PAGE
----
Professor, Biochemistry and Molecular Genetics
- PhD, North Carolina State University
Genome instability in human disease
Our research focus is to understand the structure and function of unusual DNA sequences in living cells, and how these sequences cause genome instability and lead to human diseases. Human chromosomal fragile sites have been correlated with the chromosomal deletions and gene rearrangements found in many cancers.
Our studies are aimed at understanding the genesis of breakpoints that occur at or near fragile sites during oncogenesis. Ongoing projects include examining the chromatin structure of cancer-specific fragile sites, and their involvement in DNA replication/cell cycle checkpoints, and investigating the mechanism of RET/PTC rearrangement. We are also interested in the nature of trinucleotide repeat expansion diseases, in which an expanded trinucleotide repeat block is present in a gene for which loss or alteration leads to the disease. Our effort is to examine the role of chromatin structure in the pathology of these diseases, and to investigate the role of DNA structure in the mechanism of the repeat expansion.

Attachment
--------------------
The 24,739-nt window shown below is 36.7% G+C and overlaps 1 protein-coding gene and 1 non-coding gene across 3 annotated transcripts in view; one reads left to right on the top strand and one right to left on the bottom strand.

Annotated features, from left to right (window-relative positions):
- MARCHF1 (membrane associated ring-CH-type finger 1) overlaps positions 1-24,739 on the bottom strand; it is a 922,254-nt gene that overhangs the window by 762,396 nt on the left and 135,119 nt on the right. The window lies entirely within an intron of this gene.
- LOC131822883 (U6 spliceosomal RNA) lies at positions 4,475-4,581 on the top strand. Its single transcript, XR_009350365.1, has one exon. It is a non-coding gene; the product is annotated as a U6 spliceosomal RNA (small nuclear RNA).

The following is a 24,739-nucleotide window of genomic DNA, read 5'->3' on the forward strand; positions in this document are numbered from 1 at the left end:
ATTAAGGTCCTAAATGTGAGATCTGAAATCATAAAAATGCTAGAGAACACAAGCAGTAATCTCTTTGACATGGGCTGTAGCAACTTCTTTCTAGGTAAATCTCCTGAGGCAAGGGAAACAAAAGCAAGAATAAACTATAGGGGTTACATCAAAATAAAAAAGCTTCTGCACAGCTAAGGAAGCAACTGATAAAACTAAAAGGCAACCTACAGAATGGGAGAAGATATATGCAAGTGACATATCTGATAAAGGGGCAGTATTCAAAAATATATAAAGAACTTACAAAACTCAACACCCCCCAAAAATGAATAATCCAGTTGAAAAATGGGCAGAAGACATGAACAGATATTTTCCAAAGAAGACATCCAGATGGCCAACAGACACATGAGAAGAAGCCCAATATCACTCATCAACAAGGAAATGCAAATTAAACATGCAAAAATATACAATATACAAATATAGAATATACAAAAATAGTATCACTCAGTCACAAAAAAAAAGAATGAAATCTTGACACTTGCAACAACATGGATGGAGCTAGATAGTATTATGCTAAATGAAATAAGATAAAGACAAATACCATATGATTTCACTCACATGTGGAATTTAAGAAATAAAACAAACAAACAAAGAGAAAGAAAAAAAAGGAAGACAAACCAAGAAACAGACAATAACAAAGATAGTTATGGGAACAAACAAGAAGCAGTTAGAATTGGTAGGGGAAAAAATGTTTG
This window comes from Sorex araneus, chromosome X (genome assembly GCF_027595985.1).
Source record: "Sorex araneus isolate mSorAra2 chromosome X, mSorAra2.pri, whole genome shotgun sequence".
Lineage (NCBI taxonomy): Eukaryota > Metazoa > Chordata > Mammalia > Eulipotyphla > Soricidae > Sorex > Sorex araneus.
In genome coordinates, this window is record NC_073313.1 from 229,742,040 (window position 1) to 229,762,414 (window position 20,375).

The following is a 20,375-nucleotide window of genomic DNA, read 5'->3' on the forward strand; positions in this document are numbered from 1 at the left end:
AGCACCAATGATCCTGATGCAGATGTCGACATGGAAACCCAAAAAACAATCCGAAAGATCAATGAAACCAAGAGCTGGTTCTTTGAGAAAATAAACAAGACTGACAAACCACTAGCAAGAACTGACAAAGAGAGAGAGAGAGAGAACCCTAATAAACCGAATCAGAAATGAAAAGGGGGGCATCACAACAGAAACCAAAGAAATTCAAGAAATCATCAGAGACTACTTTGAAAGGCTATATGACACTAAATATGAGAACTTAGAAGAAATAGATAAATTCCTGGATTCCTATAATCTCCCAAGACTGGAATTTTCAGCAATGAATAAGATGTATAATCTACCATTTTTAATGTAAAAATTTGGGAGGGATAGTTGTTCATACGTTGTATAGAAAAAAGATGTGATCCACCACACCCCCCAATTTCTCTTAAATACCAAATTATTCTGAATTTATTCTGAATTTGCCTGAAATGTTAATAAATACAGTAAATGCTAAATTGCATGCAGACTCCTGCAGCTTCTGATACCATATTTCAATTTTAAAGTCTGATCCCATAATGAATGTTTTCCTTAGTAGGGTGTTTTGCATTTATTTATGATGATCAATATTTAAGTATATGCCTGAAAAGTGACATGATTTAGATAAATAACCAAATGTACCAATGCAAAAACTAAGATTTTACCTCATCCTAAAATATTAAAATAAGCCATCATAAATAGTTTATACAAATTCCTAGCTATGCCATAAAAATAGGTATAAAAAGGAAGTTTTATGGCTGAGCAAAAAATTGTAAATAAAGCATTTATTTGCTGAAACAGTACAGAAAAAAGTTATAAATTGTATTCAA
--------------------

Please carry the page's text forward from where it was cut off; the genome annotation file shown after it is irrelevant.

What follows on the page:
Trainees in my laboratory will gain knowledge about chromatin biology, DNA repair, and cancer-causing gene rearrangements, and will develop expertise in cell culture, molecular biology techniques for proteins and nucleic acids, cytogenetic analysis, and electron microscopy.